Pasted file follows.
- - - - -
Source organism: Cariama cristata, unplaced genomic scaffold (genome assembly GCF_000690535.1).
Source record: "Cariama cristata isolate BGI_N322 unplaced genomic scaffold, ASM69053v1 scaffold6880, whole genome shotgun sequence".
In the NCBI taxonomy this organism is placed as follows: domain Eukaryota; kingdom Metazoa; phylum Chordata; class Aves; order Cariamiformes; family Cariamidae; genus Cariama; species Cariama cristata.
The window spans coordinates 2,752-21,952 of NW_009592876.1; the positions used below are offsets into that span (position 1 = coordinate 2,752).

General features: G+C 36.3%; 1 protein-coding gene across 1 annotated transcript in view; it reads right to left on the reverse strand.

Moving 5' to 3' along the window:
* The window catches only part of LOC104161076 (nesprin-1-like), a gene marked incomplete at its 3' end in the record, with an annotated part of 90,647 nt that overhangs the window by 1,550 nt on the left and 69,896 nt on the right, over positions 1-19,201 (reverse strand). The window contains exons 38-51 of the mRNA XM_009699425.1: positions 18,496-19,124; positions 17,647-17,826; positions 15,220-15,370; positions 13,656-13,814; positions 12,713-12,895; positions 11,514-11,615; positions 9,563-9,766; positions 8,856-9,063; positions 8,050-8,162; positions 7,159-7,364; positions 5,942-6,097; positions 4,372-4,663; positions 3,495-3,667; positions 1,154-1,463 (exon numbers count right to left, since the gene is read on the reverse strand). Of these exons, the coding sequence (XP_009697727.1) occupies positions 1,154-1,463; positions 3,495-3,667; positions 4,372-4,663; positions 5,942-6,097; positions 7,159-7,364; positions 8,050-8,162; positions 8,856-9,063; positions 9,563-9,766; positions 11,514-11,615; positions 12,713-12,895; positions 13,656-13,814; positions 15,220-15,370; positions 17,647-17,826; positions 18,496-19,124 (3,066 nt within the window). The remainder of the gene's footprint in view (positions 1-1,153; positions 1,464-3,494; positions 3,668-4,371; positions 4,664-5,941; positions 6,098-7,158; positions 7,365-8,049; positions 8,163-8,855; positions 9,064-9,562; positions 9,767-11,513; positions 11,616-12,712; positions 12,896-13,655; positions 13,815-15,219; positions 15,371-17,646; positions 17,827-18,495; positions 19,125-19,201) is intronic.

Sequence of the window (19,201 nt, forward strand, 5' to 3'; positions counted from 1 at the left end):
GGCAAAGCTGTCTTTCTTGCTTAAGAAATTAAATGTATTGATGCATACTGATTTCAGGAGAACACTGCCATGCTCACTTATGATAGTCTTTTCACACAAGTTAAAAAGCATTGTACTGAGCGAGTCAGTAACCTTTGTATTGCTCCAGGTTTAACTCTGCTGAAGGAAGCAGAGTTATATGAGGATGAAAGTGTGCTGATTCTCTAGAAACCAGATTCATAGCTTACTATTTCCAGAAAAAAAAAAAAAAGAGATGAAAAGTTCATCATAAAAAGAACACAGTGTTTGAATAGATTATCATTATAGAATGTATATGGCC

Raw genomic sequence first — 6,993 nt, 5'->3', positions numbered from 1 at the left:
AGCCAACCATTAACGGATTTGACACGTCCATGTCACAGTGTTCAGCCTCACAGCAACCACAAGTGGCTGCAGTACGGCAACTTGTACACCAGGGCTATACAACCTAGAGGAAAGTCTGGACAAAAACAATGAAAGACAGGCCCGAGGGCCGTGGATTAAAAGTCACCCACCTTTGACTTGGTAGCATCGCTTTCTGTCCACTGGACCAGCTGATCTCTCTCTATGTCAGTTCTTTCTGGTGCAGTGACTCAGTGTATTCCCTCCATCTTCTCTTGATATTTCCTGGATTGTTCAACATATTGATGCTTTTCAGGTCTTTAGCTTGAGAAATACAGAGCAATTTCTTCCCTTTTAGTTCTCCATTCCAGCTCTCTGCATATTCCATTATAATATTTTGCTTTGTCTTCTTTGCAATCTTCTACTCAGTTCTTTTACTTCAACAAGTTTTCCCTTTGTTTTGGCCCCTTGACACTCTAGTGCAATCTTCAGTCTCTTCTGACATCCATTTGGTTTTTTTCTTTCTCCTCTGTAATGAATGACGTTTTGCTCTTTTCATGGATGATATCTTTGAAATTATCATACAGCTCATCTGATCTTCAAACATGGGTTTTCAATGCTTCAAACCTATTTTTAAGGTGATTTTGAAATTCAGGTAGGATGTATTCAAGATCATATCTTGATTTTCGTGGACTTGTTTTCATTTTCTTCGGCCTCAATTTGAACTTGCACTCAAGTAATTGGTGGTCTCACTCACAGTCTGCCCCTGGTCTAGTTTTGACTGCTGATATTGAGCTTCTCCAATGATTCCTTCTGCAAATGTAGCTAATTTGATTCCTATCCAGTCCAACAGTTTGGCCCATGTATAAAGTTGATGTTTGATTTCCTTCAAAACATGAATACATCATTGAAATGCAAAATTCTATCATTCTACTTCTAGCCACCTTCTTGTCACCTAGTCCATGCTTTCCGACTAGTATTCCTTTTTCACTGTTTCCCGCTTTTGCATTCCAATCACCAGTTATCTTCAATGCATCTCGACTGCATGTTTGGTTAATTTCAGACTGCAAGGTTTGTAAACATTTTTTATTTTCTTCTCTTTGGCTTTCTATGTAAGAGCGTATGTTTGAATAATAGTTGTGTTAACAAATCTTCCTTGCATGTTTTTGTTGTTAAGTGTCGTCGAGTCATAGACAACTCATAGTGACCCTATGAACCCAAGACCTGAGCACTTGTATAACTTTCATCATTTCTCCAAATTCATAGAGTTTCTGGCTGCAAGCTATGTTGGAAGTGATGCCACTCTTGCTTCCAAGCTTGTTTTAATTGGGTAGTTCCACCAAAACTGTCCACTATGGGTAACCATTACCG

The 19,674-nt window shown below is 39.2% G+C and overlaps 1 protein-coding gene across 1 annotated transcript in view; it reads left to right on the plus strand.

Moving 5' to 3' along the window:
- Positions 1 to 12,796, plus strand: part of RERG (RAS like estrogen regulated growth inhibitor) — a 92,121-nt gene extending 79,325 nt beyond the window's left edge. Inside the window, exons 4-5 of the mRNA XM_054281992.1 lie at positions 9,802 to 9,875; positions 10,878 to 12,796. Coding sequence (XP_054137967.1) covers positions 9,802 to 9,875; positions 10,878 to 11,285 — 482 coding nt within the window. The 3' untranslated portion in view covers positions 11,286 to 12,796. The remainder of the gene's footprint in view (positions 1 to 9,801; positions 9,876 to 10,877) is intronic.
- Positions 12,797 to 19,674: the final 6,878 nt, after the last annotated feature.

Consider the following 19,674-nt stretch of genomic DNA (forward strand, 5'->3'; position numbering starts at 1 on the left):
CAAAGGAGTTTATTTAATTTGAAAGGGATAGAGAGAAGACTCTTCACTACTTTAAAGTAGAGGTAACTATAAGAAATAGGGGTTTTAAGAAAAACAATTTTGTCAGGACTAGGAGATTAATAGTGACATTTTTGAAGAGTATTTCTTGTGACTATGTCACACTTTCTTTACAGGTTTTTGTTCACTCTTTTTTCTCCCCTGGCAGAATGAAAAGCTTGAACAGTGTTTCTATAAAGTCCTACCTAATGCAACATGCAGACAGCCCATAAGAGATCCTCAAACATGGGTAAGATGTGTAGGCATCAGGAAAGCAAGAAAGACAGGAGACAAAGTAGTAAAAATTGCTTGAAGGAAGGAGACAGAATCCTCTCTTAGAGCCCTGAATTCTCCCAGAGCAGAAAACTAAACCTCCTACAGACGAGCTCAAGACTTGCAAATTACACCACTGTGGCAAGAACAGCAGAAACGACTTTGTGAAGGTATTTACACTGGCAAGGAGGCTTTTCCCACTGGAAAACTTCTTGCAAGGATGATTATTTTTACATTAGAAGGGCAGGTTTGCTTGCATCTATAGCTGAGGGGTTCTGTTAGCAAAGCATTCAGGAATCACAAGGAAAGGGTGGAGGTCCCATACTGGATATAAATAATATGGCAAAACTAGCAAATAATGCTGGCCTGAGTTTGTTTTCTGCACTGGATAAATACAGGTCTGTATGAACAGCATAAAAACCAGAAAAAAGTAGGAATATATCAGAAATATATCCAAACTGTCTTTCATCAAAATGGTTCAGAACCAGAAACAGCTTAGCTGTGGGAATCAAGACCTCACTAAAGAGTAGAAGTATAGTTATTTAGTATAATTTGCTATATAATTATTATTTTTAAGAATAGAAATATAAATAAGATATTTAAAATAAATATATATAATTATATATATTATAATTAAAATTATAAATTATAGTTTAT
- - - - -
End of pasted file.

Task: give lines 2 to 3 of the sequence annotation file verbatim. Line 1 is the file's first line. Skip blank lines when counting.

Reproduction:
Source record: "Cariama cristata isolate BGI_N322 unplaced genomic scaffold, ASM69053v1 scaffold6880, whole genome shotgun sequence".
In the NCBI taxonomy this organism is placed as follows: domain Eukaryota; kingdom Metazoa; phylum Chordata; class Aves; order Cariamiformes; family Cariamidae; genus Cariama; species Cariama cristata.